• Mir

A simple guide to the Menopause





Yes, we will be mentioning periods, hormones, breast tenderness and PMS, so if you're someone who knows it all, you don't really need to read any further, however, if you feel you need to learn some of the basics, I hope you read this and find it a useful guide.


So, as a good starting point, we'll begin with a very simple guide to the average woman's biological health time line:


  1. *Born with upwards of 1 million eggs (eggs which in later life can be fertilised by sperm to make a baby). The number of eggs naturally reduces throughout a woman's life.

  2. During puberty the number of eggs reduces to approximately 300,000 and there is an increase in the body's production of hormones.

  3. In puberty, Periods begin and come approximately every four weeks. During this four week cycle, a woman is most likely to become pregnant only during a few days, somewhere near the middle of the cycle. This time is called Ovulation.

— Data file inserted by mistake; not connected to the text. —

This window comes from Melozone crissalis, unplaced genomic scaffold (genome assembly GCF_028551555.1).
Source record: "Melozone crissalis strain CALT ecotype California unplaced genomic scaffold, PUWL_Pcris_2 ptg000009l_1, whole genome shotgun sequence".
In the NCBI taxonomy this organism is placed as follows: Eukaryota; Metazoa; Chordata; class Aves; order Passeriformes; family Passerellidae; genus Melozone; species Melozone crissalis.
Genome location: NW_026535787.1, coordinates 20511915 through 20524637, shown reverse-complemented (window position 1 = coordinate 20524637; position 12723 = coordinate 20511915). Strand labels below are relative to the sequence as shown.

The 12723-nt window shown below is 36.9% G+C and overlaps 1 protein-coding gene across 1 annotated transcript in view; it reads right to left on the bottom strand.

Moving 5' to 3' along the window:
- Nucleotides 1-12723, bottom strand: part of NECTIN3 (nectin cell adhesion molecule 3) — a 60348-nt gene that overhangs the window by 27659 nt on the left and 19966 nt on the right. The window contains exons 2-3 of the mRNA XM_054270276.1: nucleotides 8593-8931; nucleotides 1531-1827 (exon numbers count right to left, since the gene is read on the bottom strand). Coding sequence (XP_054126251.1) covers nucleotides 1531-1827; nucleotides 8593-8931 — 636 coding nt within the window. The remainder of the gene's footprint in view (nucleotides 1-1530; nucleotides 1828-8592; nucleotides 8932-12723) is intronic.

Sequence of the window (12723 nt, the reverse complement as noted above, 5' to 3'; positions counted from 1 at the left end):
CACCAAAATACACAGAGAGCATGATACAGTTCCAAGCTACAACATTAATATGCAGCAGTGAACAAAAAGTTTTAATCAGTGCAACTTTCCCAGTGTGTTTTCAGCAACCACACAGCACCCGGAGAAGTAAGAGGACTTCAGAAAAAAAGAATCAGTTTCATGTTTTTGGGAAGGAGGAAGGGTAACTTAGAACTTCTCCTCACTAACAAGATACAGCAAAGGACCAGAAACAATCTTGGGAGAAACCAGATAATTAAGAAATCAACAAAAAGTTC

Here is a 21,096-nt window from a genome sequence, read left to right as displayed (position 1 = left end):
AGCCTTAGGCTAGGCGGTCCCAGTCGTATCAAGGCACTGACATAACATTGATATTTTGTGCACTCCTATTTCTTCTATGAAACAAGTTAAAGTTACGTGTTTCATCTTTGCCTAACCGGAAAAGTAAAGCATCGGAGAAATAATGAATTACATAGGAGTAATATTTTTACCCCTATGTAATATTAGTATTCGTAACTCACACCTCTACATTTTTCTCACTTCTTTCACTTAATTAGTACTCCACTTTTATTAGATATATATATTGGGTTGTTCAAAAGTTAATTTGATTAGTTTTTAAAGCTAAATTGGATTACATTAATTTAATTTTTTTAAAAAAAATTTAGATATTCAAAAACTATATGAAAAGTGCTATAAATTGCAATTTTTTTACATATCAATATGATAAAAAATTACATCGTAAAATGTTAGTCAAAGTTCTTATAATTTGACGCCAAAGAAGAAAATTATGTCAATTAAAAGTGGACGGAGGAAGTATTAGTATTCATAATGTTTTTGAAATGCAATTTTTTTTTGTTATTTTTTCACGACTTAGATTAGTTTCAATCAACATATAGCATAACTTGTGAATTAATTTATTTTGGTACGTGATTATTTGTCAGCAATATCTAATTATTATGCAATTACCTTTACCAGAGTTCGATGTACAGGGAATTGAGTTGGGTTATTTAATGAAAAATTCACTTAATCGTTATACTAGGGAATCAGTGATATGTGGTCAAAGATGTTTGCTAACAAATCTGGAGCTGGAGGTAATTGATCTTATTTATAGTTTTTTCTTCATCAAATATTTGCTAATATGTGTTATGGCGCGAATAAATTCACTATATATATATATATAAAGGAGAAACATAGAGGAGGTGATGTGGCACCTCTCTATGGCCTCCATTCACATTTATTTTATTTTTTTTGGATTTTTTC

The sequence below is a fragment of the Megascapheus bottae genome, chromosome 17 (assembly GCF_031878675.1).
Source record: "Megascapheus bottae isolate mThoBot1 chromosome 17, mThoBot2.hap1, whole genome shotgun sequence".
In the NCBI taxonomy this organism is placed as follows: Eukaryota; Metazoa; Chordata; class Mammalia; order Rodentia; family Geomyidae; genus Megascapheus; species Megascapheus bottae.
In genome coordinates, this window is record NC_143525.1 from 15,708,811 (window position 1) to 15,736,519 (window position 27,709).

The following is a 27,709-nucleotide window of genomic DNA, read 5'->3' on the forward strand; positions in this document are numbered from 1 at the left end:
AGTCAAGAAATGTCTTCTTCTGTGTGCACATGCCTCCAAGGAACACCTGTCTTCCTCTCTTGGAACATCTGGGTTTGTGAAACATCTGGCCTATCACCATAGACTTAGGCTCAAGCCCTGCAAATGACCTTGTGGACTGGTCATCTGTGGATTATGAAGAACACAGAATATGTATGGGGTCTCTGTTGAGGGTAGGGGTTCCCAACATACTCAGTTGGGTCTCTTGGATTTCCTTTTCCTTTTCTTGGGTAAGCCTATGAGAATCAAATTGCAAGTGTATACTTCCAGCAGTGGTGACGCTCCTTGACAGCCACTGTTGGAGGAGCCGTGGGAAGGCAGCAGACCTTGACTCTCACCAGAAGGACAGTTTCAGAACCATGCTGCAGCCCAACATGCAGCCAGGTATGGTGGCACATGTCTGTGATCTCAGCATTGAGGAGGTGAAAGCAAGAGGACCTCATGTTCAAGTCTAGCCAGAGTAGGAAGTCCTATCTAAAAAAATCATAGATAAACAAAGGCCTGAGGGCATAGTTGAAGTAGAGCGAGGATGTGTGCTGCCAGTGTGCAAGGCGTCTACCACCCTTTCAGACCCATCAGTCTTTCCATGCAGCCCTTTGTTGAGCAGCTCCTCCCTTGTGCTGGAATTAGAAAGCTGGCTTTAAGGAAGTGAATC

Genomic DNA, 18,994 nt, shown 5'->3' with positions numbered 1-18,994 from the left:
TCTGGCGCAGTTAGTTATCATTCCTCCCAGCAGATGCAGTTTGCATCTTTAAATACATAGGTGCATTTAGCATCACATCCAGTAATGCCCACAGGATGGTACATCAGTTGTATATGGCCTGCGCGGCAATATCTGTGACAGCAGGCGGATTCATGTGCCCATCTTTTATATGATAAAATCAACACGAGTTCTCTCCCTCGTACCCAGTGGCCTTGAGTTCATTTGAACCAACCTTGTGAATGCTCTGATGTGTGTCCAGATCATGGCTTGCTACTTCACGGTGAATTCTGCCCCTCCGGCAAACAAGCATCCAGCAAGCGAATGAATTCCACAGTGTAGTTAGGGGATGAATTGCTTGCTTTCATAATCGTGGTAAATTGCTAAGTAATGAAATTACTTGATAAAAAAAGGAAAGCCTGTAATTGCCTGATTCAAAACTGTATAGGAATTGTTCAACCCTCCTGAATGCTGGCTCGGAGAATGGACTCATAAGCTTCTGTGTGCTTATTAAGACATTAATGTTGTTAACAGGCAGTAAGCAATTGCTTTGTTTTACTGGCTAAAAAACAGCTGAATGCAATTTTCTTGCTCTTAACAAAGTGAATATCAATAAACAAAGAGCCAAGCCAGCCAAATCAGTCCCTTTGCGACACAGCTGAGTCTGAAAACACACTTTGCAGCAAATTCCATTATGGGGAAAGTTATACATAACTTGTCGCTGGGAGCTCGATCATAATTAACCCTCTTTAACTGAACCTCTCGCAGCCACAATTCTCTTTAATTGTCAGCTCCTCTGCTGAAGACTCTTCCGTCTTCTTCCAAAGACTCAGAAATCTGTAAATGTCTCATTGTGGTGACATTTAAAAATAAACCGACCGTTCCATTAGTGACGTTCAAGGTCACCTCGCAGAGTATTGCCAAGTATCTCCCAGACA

4. Women are at their most fertile in the 20-30 years age range.

  5. During the 30's, fertility reduces, because of the reduction in the number of eggs.

  6. Menopause is when the possibility of natural fertility (because the number of eggs which are good enough to be fertilised) has significantly reduced and hormone production (hormones send signals to other parts, to make them do things) significantly reduces too.

*All the above have been adapted from the nhs.uk website, "Stages of puberty".



So, let's skip straight to puberty, a tricky time for everyone I think. For me, I remember my voice breaking (and showing off about it a lot, especially since I've always tended towards having a gentle quiet voice), facial hair (very dodgy moustache!), pubic hair (where did that come from and where was it going!?), muscle growth (like many boys aged 14 in the gym, I made the classic mistake of mainly training my chest and arms) and all of this whilst feeling uncomfortable in myself, because I wasn't really a child anymore and I definitely wasn't an adult, was just an awkward teenager.